3 February 2013 Edition
Learning about the devastation of Gaza
Belfast teacher sees the damage done to Palestinian schools by Israeli war machine
There were holes in the school classroom walls where shrapnel from the Israeli bombs had cut like a knife through butter
DAITHÍ BELL is a Sinn Féin councillor and a teacher in Belfast.
Daithí is currently working with the Irish Friends of Palestine Educational Committee on its successful School Twinning Programme and visited Gaza shortly after the most recent Israeli Army invasion.
I EXPERIENCED a mixture of emotions upon visiting the region. It was heartbreaking to see the amount of devastation caused by the Israeli attacks on the area, combined with the high levels of poverty that are a direct result of the continued siege of the Gaza Strip.
On our third day we were brought to the Ministry of Education and were shown one of the schools targeted during the attacks. I braced myself for the worst as I was already aware that, during the Israeli assault, children had suffered the most. The highest percentage of casualties was children.
Children’s class books and work littered the floor. Huge sections of the walls and floors were missing. Tables and chairs were entangled in a mess of steel and iron. There were holes in the walls where shrapnel from the bombs had cut like a knife through butter.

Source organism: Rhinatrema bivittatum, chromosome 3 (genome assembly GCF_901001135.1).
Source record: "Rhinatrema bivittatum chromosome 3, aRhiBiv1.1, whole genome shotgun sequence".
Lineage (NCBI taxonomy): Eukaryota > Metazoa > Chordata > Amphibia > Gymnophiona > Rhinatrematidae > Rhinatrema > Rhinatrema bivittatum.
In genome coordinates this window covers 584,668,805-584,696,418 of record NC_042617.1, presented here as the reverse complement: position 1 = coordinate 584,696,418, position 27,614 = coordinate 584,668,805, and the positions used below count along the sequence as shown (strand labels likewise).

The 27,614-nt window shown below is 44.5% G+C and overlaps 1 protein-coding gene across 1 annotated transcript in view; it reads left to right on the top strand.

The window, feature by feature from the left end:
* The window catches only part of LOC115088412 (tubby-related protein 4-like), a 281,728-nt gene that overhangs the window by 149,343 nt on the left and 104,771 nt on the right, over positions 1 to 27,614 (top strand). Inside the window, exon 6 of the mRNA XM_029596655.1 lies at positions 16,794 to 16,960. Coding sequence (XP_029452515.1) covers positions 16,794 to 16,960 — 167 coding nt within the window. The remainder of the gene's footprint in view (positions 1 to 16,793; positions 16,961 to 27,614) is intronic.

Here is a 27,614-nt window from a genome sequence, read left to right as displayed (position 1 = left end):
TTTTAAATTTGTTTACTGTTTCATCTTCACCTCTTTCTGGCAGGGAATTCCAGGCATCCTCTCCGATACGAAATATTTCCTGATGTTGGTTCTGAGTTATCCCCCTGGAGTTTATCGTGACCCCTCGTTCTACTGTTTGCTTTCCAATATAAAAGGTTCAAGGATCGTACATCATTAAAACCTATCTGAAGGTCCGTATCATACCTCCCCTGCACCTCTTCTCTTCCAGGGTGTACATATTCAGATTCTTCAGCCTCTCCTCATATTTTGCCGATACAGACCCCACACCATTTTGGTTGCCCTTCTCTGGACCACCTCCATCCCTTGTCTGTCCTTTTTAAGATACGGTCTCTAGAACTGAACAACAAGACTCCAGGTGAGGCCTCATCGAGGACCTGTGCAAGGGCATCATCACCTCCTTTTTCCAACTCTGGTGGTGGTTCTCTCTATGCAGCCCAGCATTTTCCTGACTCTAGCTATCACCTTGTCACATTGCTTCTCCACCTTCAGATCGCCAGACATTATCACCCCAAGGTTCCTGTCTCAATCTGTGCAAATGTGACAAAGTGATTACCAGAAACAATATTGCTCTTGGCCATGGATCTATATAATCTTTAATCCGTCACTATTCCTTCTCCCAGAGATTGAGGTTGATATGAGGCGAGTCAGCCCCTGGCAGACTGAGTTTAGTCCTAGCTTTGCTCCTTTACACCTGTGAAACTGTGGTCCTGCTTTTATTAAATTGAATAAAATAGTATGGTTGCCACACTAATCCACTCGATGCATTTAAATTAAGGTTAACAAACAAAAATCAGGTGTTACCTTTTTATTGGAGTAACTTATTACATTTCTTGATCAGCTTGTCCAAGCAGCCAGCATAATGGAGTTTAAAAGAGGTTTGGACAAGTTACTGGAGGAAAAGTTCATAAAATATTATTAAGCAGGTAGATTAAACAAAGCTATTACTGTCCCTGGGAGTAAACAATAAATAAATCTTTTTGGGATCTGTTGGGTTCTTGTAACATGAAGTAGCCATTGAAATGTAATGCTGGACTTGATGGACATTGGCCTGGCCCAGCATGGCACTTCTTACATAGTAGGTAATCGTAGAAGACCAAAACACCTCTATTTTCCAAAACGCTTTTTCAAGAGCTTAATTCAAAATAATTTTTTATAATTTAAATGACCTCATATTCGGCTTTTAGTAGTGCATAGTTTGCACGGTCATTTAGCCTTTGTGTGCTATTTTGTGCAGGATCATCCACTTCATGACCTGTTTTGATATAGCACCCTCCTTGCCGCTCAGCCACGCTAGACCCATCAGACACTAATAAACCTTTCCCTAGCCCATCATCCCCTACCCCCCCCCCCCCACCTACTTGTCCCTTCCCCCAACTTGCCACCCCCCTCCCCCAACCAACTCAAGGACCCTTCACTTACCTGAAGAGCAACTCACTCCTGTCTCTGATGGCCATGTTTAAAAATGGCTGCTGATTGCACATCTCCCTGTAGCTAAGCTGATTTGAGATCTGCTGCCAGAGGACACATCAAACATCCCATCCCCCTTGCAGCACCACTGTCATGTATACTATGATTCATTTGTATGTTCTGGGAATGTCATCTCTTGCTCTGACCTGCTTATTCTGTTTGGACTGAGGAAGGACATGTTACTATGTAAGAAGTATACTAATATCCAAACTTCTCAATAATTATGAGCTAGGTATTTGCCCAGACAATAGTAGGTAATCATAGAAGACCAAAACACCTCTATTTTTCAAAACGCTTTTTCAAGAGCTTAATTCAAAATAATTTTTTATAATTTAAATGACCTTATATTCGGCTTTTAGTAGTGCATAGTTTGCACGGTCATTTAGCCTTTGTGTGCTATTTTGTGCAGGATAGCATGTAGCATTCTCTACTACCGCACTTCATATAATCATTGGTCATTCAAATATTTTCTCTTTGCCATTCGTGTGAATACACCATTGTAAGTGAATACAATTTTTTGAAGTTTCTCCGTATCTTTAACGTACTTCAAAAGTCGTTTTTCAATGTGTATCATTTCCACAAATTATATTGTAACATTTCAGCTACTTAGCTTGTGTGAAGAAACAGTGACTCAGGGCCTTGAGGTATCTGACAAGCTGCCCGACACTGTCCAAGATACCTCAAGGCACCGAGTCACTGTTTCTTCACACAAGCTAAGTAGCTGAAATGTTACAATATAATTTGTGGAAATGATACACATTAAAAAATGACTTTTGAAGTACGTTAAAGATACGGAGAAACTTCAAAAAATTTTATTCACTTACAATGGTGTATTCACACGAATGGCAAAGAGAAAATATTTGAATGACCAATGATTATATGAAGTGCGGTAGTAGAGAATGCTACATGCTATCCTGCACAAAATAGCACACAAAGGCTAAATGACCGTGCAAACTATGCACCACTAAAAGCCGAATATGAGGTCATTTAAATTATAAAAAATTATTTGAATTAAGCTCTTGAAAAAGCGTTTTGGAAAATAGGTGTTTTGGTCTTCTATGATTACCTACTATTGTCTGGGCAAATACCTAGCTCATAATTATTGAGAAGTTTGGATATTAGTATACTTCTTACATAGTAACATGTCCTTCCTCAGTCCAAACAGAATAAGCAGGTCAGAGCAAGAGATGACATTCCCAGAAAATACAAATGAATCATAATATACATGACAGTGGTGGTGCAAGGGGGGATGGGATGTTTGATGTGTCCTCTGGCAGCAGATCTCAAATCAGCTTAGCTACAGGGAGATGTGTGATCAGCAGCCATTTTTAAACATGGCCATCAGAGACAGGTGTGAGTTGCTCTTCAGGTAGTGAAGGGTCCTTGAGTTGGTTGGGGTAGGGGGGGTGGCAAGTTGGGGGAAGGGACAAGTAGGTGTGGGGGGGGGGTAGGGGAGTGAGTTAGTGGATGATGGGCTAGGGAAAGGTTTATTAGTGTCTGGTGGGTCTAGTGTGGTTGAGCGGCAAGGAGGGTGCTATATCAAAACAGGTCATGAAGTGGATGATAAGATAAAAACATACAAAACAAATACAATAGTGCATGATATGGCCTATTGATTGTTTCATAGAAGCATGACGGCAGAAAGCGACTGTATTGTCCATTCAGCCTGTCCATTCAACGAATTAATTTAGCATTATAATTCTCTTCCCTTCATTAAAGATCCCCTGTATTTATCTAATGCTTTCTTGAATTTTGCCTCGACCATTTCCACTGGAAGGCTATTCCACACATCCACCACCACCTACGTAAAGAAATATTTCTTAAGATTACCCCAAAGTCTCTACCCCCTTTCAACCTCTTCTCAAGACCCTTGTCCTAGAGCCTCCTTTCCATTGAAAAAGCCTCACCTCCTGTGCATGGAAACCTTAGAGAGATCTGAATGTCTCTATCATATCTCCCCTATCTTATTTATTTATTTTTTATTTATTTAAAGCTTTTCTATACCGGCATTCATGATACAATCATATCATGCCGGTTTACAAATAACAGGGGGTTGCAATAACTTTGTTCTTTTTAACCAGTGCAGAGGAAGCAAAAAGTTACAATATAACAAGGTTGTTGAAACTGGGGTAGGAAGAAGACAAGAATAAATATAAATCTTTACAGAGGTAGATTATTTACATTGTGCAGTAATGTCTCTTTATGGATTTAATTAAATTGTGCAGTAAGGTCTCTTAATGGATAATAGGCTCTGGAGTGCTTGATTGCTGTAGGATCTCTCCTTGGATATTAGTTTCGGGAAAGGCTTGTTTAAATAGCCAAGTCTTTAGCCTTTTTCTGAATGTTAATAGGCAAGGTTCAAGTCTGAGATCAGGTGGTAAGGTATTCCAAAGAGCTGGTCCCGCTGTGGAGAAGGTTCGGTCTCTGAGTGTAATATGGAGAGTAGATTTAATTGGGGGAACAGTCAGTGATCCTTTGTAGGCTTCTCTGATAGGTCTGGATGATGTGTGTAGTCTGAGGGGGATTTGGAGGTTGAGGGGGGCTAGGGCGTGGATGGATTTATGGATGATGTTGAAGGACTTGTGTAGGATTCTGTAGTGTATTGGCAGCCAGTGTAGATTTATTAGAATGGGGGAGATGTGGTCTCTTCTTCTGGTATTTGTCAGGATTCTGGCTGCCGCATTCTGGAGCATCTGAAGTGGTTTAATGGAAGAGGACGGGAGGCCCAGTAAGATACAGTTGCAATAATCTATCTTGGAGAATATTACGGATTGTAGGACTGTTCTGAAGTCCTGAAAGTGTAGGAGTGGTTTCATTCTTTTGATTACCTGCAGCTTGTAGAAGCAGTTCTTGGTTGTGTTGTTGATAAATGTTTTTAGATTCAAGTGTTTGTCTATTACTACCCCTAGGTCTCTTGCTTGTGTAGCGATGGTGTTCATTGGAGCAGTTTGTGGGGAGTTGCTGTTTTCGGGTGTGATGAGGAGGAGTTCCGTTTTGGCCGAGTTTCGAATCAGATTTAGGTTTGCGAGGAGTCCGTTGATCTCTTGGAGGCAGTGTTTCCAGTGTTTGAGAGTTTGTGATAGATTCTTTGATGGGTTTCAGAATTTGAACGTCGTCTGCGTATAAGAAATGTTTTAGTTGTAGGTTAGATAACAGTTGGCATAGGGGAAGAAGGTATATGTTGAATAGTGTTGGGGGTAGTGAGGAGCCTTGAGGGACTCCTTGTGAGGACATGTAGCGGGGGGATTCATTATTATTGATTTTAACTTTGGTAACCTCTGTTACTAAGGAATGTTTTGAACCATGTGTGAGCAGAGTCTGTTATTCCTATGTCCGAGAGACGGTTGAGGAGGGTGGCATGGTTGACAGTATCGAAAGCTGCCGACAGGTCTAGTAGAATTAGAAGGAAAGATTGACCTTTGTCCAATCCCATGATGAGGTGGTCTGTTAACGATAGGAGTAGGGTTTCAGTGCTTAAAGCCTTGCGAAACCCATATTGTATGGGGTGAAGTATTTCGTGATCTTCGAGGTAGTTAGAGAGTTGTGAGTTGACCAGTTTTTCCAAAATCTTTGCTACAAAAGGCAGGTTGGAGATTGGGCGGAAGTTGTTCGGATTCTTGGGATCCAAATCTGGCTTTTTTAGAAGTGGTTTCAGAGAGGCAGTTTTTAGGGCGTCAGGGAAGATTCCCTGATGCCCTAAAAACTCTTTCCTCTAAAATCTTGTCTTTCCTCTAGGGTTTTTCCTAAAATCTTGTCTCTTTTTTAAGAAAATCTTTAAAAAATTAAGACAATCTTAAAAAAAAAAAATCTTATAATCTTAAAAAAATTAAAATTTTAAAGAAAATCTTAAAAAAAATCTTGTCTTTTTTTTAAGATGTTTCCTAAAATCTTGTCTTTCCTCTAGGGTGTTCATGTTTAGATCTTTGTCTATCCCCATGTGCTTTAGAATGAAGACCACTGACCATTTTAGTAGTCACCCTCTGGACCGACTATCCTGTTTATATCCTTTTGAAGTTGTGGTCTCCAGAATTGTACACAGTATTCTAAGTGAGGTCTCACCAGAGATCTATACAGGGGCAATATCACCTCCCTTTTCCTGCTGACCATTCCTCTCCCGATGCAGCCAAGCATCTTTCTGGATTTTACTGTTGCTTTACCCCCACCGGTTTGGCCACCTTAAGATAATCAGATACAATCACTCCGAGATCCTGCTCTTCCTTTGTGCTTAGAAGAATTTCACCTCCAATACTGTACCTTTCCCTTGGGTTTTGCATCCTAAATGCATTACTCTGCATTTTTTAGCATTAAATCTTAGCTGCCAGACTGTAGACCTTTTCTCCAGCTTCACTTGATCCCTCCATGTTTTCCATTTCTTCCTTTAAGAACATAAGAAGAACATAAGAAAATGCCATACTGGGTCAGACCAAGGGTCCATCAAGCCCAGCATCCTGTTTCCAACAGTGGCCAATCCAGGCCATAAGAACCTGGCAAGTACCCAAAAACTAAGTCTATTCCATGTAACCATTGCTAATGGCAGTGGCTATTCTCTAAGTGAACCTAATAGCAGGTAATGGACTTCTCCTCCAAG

• One of the many classrooms struck by Israeli missiles at Umm El Khura Primary school
I could not bare to imagine what the loss of life might have been had children been in the classrooms I saw. What I can say from seeing this is that there is no doubt that the Israeli statements saying that they were trying to target combatants is a barefaced lie. This eight-day-long bombardment was an attempt to break the spirit and morale of a determined, unbowed and unbroken Palestinian people.
I am a proud Irish republican but I believe it does not take a person to be politically motivated to realise right from wrong. It simply takes one to be human, regardless of your religious or political beliefs to see what has been inflicted upon the Palestinian people is nothing short of an act of genocide. I only hope that I in some way can make a difference.
• Daithí meets some former students of the bombed school who tell about the devastating loss of their school and classrooms
Through the school twinning project that I will be working on I hope to share what I have seen with others. What we achieve as individuals may be small in the grand scheme of things, but as Bobby Sands once said: “Everyone, republican or otherwise, has their own particular part to play. No part is too great or too small, no one is too old or too young to do something.”
This applies to every just struggle across the world, and it is with the thought of those smiling faces that greeted us upon entering Gaza, despite the oppression they have suffered, that we must have a renewed determination to work harder than ever for freedom, justice and equality. Tiocfaidh ár lá!